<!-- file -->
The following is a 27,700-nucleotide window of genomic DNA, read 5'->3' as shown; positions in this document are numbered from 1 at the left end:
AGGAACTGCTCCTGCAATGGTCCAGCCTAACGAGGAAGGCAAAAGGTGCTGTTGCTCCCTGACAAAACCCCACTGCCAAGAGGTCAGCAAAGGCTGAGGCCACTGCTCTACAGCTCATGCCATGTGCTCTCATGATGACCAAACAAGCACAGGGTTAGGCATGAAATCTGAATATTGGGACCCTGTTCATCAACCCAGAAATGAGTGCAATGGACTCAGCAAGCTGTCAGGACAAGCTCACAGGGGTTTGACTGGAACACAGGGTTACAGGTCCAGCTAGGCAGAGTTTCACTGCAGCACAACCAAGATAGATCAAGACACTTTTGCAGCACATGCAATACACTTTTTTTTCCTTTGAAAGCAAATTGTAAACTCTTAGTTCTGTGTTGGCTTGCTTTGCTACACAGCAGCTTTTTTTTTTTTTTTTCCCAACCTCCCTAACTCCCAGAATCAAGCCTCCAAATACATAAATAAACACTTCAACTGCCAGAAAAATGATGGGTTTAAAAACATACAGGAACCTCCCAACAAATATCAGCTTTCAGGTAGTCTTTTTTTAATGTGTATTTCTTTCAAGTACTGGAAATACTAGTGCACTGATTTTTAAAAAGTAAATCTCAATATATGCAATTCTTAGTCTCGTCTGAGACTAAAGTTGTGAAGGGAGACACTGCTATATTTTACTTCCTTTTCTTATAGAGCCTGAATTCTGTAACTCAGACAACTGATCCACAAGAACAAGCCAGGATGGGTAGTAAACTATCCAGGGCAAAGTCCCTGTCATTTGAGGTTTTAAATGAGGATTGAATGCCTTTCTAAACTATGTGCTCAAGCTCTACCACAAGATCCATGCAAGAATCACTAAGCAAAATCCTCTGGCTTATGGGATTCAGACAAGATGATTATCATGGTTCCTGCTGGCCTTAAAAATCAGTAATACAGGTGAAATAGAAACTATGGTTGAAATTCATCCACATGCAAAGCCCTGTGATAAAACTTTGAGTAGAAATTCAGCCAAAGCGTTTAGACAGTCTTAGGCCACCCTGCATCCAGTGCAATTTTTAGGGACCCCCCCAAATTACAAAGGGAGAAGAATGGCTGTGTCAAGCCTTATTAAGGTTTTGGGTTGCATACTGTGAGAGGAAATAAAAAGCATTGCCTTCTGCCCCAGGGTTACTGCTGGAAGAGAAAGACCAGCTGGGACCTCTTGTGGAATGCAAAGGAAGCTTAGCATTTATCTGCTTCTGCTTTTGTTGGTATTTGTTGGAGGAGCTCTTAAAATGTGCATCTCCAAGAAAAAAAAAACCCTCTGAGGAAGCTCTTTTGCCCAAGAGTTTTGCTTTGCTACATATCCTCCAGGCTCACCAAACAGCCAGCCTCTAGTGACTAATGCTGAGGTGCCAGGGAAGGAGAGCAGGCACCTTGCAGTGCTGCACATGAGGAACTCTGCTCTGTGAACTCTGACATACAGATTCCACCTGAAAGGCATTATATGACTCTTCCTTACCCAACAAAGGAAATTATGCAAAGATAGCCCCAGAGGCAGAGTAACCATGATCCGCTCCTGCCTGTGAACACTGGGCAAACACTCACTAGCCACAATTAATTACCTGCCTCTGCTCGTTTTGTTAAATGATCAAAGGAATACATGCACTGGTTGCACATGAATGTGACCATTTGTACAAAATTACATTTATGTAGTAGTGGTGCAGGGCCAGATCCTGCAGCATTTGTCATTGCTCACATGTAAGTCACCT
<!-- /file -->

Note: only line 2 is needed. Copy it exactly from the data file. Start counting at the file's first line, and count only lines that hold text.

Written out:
AGGAACTGCTCCTGCAATGGTCCAGCCTAACGAGGAAGGCAAAAGGTGCTGTTGCTCCCTGACAAAACCCCACTGCCAAGAGGTCAGCAAAGGCTGAGGCCACTGCTCTACAGCTCATGCCATGTGCTCTCATGATGACCAAACAAGCACAGGGTTAGGCATGAAATCTGAATATTGGGACCCTGTTCATCAACCCAGAAATGAGTGCAATGGACTCAGCAAGCTGTCAGGACAAGCTCACAGGGGTTTGACTGGAACACAGGGTTACAGGTCCAGCTAGGCAGAGTTTCACTGCAGCACAACCAAGATAGATCAAGACACTTTTGCAGCACATGCAATACACTTTTTTTTCCTTTGAAAGCAAATTGTAAACTCTTAGTTCTGTGTTGGCTTGCTTTGCTACACAGCAGCTTTTTTTTTTTTTTTTCCCAACCTCCCTAACTCCCAGAATCAAGCCTCCAAATACATAAATAAACACTTCAACTGCCAGAAAAATGATGGGTTTAAAAACATACAGGAACCTCCCAACAAATATCAGCTTTCAGGTAGTCTTTTTTTAATGTGTATTTCTTTCAAGTACTGGAAATACTAGTGCACTGATTTTTAAAAAGTAAATCTCAATATATGCAATTCTTAGTCTCGTCTGAGACTAAAGTTGTGAAGGGAGACACTGCTATATTTTACTTCCTTTTCTTATAGAGCCTGAATTCTGTAACTCAGACAACTGATCCACAAGAACAAGCCAGGATGGGTAGTAAACTATCCAGGGCAAAGTCCCTGTCATTTGAGGTTTTAAATGAGGATTGAATGCCTTTCTAAACTATGTGCTCAAGCTCTACCACAAGATCCATGCAAGAATCACTAAGCAAAATCCTCTGGCTTATGGGATTCAGACAAGATGATTATCATGGTTCCTGCTGGCCTTAAAAATCAGTAATACAGGTGAAATAGAAACTATGGTTGAAATTCATCCACATGCAAAGCCCTGTGATAAAACTTTGAGTAGAAATTCAGCCAAAGCGTTTAGACAGTCTTAGGCCACCCTGCATCCAGTGCAATTTTTAGGGACCCCCCCAAATTACAAAGGGAGAAGAATGGCTGTGTCAAGCCTTATTAAGGTTTTGGGTTGCATACTGTGAGAGGAAATAAAAAGCATTGCCTTCTGCCCCAGGGTTACTGCTGGAAGAGAAAGACCAGCTGGGACCTCTTGTGGAATGCAAAGGAAGCTTAGCATTTATCTGCTTCTGCTTTTGTTGGTATTTGTTGGAGGAGCTCTTAAAATGTGCATCTCCAAGAAAAAAAAAACCCTCTGAGGAAGCTCTTTTGCCCAAGAGTTTTGCTTTGCTACATATCCTCCAGGCTCACCAAACAGCCAGCCTCTAGTGACTAATGCTGAGGTGCCAGGGAAGGAGAGCAGGCACCTTGCAGTGCTGCACATGAGGAACTCTGCTCTGTGAACTCTGACATACAGATTCCACCTGAAAGGCATTATATGACTCTTCCTTACCCAACAAAGGAAATTATGCAAAGATAGCCCCAGAGGCAGAGTAACCATGATCCGCTCCTGCCTGTGAACACTGGGCAAACACTCACTAGCCACAATTAATTACCTGCCTCTGCTCGTTTTGTTAAATGATCAAAGGAATACATGCACTGGTTGCACATGAATGTGACCATTTGTACAAAATTACATTTATGTAGTAGTGGTGCAGGGCCAGATCCTGCAGCATTTGTCATTGCTCACATGTAAGTCACCT